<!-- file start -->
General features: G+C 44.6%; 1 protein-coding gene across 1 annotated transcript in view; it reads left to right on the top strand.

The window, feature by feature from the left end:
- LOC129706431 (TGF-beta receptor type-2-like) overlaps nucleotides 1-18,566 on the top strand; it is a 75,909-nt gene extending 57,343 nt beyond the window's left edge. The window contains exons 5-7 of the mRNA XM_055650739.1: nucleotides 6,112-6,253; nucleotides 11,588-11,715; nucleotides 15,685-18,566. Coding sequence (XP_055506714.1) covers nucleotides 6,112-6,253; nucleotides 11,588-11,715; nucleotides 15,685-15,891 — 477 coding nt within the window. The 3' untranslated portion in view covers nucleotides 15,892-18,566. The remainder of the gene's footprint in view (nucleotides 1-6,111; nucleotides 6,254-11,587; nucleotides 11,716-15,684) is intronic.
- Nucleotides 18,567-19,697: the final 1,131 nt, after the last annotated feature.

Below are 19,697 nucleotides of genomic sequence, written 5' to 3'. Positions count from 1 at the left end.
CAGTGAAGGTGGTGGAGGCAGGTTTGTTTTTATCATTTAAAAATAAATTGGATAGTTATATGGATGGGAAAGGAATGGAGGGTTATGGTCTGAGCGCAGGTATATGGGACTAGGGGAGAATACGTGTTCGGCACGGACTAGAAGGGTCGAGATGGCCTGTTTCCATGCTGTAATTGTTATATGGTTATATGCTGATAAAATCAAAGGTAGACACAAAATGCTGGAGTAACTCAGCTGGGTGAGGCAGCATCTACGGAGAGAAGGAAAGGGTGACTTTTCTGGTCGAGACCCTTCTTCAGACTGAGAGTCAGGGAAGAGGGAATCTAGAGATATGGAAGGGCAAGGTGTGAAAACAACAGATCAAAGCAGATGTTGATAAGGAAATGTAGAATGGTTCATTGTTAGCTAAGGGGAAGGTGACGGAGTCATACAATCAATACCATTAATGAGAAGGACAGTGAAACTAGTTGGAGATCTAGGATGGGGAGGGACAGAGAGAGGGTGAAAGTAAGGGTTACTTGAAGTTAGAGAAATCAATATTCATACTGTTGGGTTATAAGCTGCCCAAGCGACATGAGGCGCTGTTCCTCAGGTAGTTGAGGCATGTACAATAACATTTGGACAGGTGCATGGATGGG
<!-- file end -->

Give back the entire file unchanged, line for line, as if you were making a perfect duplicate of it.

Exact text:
General features: G+C 44.6%; 1 protein-coding gene across 1 annotated transcript in view; it reads left to right on the top strand.

The window, feature by feature from the left end:
- LOC129706431 (TGF-beta receptor type-2-like) overlaps nucleotides 1-18,566 on the top strand; it is a 75,909-nt gene extending 57,343 nt beyond the window's left edge. The window contains exons 5-7 of the mRNA XM_055650739.1: nucleotides 6,112-6,253; nucleotides 11,588-11,715; nucleotides 15,685-18,566. Coding sequence (XP_055506714.1) covers nucleotides 6,112-6,253; nucleotides 11,588-11,715; nucleotides 15,685-15,891 — 477 coding nt within the window. The 3' untranslated portion in view covers nucleotides 15,892-18,566. The remainder of the gene's footprint in view (nucleotides 1-6,111; nucleotides 6,254-11,587; nucleotides 11,716-15,684) is intronic.
- Nucleotides 18,567-19,697: the final 1,131 nt, after the last annotated feature.

Below are 19,697 nucleotides of genomic sequence, written 5' to 3'. Positions count from 1 at the left end.
CAGTGAAGGTGGTGGAGGCAGGTTTGTTTTTATCATTTAAAAATAAATTGGATAGTTATATGGATGGGAAAGGAATGGAGGGTTATGGTCTGAGCGCAGGTATATGGGACTAGGGGAGAATACGTGTTCGGCACGGACTAGAAGGGTCGAGATGGCCTGTTTCCATGCTGTAATTGTTATATGGTTATATGCTGATAAAATCAAAGGTAGACACAAAATGCTGGAGTAACTCAGCTGGGTGAGGCAGCATCTACGGAGAGAAGGAAAGGGTGACTTTTCTGGTCGAGACCCTTCTTCAGACTGAGAGTCAGGGAAGAGGGAATCTAGAGATATGGAAGGGCAAGGTGTGAAAACAACAGATCAAAGCAGATGTTGATAAGGAAATGTAGAATGGTTCATTGTTAGCTAAGGGGAAGGTGACGGAGTCATACAATCAATACCATTAATGAGAAGGACAGTGAAACTAGTTGGAGATCTAGGATGGGGAGGGACAGAGAGAGGGTGAAAGTAAGGGTTACTTGAAGTTAGAGAAATCAATATTCATACTGTTGGGTTATAAGCTGCCCAAGCGACATGAGGCGCTGTTCCTCAGGTAGTTGAGGCATGTACAATAACATTTGGACAGGTGCATGGATGGG